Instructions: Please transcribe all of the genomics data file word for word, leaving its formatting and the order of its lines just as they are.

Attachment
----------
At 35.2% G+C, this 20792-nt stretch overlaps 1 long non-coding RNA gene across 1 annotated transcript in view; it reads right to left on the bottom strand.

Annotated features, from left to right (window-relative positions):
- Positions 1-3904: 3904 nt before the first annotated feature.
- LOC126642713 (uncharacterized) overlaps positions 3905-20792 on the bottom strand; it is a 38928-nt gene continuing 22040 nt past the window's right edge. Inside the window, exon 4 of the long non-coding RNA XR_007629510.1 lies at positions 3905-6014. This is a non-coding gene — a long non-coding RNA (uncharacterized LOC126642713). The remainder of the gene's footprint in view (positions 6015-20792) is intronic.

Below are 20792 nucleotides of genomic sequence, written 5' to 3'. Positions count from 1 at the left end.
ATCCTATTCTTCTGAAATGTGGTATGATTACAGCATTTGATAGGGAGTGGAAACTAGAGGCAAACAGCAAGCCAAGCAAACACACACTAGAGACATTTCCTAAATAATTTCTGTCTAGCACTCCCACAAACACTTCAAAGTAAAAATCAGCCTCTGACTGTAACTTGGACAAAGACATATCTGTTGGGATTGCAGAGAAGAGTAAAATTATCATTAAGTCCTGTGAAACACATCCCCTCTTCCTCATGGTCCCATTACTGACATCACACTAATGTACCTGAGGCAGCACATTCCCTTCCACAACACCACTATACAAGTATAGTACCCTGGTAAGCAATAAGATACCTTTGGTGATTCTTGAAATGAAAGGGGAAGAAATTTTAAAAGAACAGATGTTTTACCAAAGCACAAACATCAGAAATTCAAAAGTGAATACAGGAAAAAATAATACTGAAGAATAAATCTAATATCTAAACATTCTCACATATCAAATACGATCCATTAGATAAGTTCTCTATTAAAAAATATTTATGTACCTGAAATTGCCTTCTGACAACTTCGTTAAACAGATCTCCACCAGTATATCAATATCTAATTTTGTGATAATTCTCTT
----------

At 35.2% G+C, this 20792-nt stretch overlaps 1 long non-coding RNA gene across 1 annotated transcript in view; it reads right to left on the bottom strand.

Annotated features, from left to right (window-relative positions):
- Positions 1-3904: 3904 nt before the first annotated feature.
- LOC126642713 (uncharacterized) overlaps positions 3905-20792 on the bottom strand; it is a 38928-nt gene continuing 22040 nt past the window's right edge. Inside the window, exon 4 of the long non-coding RNA XR_007629510.1 lies at positions 3905-6014. This is a non-coding gene — a long non-coding RNA (uncharacterized LOC126642713). The remainder of the gene's footprint in view (positions 6015-20792) is intronic.

Below are 20792 nucleotides of genomic sequence, written 5' to 3'. Positions count from 1 at the left end.
ATCCTATTCTTCTGAAATGTGGTATGATTACAGCATTTGATAGGGAGTGGAAACTAGAGGCAAACAGCAAGCCAAGCAAACACACACTAGAGACATTTCCTAAATAATTTCTGTCTAGCACTCCCACAAACACTTCAAAGTAAAAATCAGCCTCTGACTGTAACTTGGACAAAGACATATCTGTTGGGATTGCAGAGAAGAGTAAAATTATCATTAAGTCCTGTGAAACACATCCCCTCTTCCTCATGGTCCCATTACTGACATCACACTAATGTACCTGAGGCAGCACATTCCCTTCCACAACACCACTATACAAGTATAGTACCCTGGTAAGCAATAAGATACCTTTGGTGATTCTTGAAATGAAAGGGGAAGAAATTTTAAAAGAACAGATGTTTTACCAAAGCACAAACATCAGAAATTCAAAAGTGAATACAGGAAAAAATAATACTGAAGAATAAATCTAATATCTAAACATTCTCACATATCAAATACGATCCATTAGATAAGTTCTCTATTAAAAAATATTTATGTACCTGAAATTGCCTTCTGACAACTTCGTTAAACAGATCTCCACCAGTATATCAATATCTAATTTTGTGATAATTCTCTT